Laser welding is an increasingly popular joining technique in medical device manufacturing for a number of reasons. It is often described as a “clean” process, and it’s a “very good alternative to solvent welding, and, as devices get more complicated, design restrictions may rule out ultrasonic welding,” explained Steve Duckworth, Global Head of Segment Medical and Pharmaceutical at materials supplier Clariant. Furthermore, laser welding is fast and reliable.
“The big thing is reliability,” Duckworth told PlasticsToday. “You need certainty that the weld is consistent and reliable, or you may end up having to carry out 100% inspections.” He cites the example of one customer who had been using ultrasonic welding for a canister. “He had a 15% reject rate,” said Duckworth. “The problem was to detect that reject rate, he had to do 100% inspection of the products via pressure testing to ensure the weld was good. He is switching to laser welding for the second generation of that product.”
|For laser welding applications, Clariant offers different color choices in a range of polymers, including polypropylene, ABS, polycarbonate, and PC/ABS blends. Image courtesy Clariant.|
Laser welding requires a transmissive plastic part that allows the laser energy to pass through and an absorbent part that receives the energy, which is converted to heat and melts the polymers at the bond line. Typically, carbon black enables absorption of the radiation in the polymer, but that gets “complicated if both colors need to be black,” noted Duckworth. “You can’t use carbon black on the bit that is doing the transmission or you block the laser. You need to come up with different formulations to arrive at the black without using carbon black,” explained Duckworth. It just so happens that is an area of expertise at Clariant.
A thorough knowledge of pigment and additive options for the absorbing and transmitting parts of the polymer part enables Clariant to offer different color choices in a range of polymers, including polypropylene, ABS, polycarbonate, PC/ABS blends, and more, said Duckworth. “In collaboration with laser equipment suppliers, we’ve developed analytical techniques that can be used to screen different solutions to find the best one,” he added. Clariant also applies what it calls a Quality by Design approach to ensure that the end result matches expectations.
Laser welding offers numerous advantages compared with other joining methods — surfaces do not require pre-treatment, the potential leaching of solvent residue is eliminated, and complex geometries can be joined with minimal stress on the joints — but those benefits can be compromised if the design inputs are not carefully accounted for in the early stages of product development. “Quality by Design requires thinking about all the various parameters of the finished part — the polymers, colorants, design aspects, and processing techniques — at the beginning of the process,” said Duckworth. For example, color decisions are often made later on in the development cycle by the marketing team or others not involved in the functional design process. That could have severe consequences if you are laser welding a part for a medical device.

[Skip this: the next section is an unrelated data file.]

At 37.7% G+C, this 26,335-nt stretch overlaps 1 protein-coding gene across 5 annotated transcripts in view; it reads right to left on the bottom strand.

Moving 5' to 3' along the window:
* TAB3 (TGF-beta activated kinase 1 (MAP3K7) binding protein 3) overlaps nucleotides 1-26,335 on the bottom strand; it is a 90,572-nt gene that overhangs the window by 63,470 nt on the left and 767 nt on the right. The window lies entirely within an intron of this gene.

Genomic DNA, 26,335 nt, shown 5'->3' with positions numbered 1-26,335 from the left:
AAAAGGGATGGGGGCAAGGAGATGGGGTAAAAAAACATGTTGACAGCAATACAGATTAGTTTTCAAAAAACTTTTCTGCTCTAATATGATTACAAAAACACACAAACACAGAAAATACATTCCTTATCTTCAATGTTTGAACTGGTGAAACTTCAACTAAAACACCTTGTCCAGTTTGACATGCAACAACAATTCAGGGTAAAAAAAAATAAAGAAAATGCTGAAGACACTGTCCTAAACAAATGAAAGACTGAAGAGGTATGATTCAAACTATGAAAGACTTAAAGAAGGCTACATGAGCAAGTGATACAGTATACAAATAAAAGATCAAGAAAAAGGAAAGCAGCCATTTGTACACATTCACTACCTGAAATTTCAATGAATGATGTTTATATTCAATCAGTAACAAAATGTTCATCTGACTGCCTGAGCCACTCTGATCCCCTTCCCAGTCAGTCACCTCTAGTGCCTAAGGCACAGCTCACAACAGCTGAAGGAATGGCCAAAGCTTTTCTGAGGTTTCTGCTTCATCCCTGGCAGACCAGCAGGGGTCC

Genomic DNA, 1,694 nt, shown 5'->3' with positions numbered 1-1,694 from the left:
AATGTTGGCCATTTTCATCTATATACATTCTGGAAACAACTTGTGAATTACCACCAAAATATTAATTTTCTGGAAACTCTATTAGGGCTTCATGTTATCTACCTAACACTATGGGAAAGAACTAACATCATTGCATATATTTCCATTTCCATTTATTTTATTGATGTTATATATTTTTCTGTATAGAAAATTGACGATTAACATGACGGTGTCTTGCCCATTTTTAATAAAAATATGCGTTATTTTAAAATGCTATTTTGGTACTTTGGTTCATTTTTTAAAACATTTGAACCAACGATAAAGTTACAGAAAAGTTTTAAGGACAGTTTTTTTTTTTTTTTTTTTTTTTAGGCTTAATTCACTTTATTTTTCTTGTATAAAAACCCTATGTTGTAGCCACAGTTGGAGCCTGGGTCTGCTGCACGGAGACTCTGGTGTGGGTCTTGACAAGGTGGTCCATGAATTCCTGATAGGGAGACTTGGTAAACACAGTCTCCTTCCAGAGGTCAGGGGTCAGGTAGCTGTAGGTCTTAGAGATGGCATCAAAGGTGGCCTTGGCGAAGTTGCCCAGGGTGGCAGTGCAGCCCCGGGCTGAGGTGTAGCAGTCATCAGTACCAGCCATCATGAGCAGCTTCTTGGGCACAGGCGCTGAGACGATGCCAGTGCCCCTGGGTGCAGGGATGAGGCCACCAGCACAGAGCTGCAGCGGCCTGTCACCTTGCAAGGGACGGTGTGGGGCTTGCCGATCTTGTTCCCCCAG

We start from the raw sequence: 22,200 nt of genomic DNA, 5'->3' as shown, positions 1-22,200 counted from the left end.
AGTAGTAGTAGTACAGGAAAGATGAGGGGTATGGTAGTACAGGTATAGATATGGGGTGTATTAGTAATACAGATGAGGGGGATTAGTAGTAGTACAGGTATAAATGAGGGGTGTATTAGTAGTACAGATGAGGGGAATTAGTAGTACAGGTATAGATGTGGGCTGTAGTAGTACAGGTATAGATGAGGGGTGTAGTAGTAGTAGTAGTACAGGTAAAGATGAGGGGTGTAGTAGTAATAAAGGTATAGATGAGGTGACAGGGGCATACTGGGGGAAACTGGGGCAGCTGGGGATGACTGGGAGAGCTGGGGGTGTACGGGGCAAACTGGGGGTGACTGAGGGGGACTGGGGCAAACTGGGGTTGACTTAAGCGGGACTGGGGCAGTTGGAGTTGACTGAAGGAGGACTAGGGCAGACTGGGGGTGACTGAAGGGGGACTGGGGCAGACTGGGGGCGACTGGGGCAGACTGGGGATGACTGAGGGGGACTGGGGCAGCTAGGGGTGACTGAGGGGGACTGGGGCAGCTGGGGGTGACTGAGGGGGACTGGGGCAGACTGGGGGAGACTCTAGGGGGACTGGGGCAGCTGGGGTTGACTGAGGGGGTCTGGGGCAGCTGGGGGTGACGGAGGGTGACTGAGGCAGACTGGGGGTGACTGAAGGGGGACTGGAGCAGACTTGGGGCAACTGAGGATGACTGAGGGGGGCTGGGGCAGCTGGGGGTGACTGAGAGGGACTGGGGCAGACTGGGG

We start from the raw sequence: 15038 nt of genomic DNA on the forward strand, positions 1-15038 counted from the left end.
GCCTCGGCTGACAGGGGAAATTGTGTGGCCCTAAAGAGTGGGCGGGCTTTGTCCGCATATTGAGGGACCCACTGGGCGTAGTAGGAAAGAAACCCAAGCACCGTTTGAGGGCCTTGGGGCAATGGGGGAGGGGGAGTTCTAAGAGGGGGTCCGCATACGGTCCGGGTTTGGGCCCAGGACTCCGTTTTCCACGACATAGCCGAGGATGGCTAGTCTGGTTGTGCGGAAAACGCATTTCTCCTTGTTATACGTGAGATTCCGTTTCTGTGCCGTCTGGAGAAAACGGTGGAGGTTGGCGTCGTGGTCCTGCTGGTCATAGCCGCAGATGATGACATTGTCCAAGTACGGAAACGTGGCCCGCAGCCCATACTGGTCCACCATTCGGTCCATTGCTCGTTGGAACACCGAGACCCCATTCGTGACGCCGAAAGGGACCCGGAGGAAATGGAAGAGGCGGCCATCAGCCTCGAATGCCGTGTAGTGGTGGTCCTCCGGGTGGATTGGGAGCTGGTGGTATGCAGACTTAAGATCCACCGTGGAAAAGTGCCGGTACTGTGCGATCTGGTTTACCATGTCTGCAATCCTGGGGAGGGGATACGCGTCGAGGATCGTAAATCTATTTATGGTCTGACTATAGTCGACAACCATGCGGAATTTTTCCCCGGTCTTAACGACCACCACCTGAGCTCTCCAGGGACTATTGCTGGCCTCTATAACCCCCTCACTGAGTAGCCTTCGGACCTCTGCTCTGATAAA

“You have to think about this as a system, in terms of laser-transparent and laser-absorbent parts,” Duckworth explained to PlasticsToday. “These two parts need to be designed together, because you don’t want to go through all of the validation programs and then have marketing decide that the product should be pink. The laser won’t be able to penetrate and you’re in trouble. This has to be thought out at the beginning, hence the value of a Quality by Design approach, said Duckworth. “The end product’s quality is heavily dependent on having all design inputs in the beginning.”
Clariant offers materials optimized for laser welding in both masterbatch concentrates and ready-to-use compounds. Masterbatch added to the host polymer during processing may be convenient for introducing color, explained Clariant, but the processing equipment and flow path in the tool may lead to inconsistent pigment distribution at the weld line. A ready-to-use compound may solve this problem.
Available as part of the Mevopur medical-grade product line, the laser welding materials are manufactured in Clariant facilities certified to EN ISO 13485-2016 and have undergone extensive testing and include documentation attesting to their compliance to medical device standards.